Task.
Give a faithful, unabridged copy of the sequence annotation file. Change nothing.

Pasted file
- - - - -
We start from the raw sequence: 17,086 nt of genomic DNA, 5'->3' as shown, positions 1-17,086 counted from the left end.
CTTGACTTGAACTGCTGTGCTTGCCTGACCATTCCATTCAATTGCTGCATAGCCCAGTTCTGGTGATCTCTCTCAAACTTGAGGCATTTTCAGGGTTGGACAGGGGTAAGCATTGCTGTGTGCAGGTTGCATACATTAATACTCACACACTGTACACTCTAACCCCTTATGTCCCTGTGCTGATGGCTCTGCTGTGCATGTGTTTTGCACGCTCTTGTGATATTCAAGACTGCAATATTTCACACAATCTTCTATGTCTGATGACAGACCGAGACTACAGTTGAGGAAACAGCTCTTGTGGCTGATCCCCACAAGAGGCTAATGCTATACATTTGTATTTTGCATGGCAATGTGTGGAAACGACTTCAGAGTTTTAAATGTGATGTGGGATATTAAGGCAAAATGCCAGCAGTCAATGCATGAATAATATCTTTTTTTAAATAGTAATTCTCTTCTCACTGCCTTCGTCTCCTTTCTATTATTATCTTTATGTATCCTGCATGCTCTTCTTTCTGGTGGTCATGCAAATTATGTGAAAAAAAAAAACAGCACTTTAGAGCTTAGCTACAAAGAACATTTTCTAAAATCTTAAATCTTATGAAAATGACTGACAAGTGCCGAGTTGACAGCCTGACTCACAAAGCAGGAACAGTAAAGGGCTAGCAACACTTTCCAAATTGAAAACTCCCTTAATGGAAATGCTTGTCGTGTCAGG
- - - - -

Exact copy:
We start from the raw sequence: 17,086 nt of genomic DNA, 5'->3' as shown, positions 1-17,086 counted from the left end.
CTTGACTTGAACTGCTGTGCTTGCCTGACCATTCCATTCAATTGCTGCATAGCCCAGTTCTGGTGATCTCTCTCAAACTTGAGGCATTTTCAGGGTTGGACAGGGGTAAGCATTGCTGTGTGCAGGTTGCATACATTAATACTCACACACTGTACACTCTAACCCCTTATGTCCCTGTGCTGATGGCTCTGCTGTGCATGTGTTTTGCACGCTCTTGTGATATTCAAGACTGCAATATTTCACACAATCTTCTATGTCTGATGACAGACCGAGACTACAGTTGAGGAAACAGCTCTTGTGGCTGATCCCCACAAGAGGCTAATGCTATACATTTGTATTTTGCATGGCAATGTGTGGAAACGACTTCAGAGTTTTAAATGTGATGTGGGATATTAAGGCAAAATGCCAGCAGTCAATGCATGAATAATATCTTTTTTTAAATAGTAATTCTCTTCTCACTGCCTTCGTCTCCTTTCTATTATTATCTTTATGTATCCTGCATGCTCTTCTTTCTGGTGGTCATGCAAATTATGTGAAAAAAAAAAACAGCACTTTAGAGCTTAGCTACAAAGAACATTTTCTAAAATCTTAAATCTTATGAAAATGACTGACAAGTGCCGAGTTGACAGCCTGACTCACAAAGCAGGAACAGTAAAGGGCTAGCAACACTTTCCAAATTGAAAACTCCCTTAATGGAAATGCTTGTCGTGTCAGG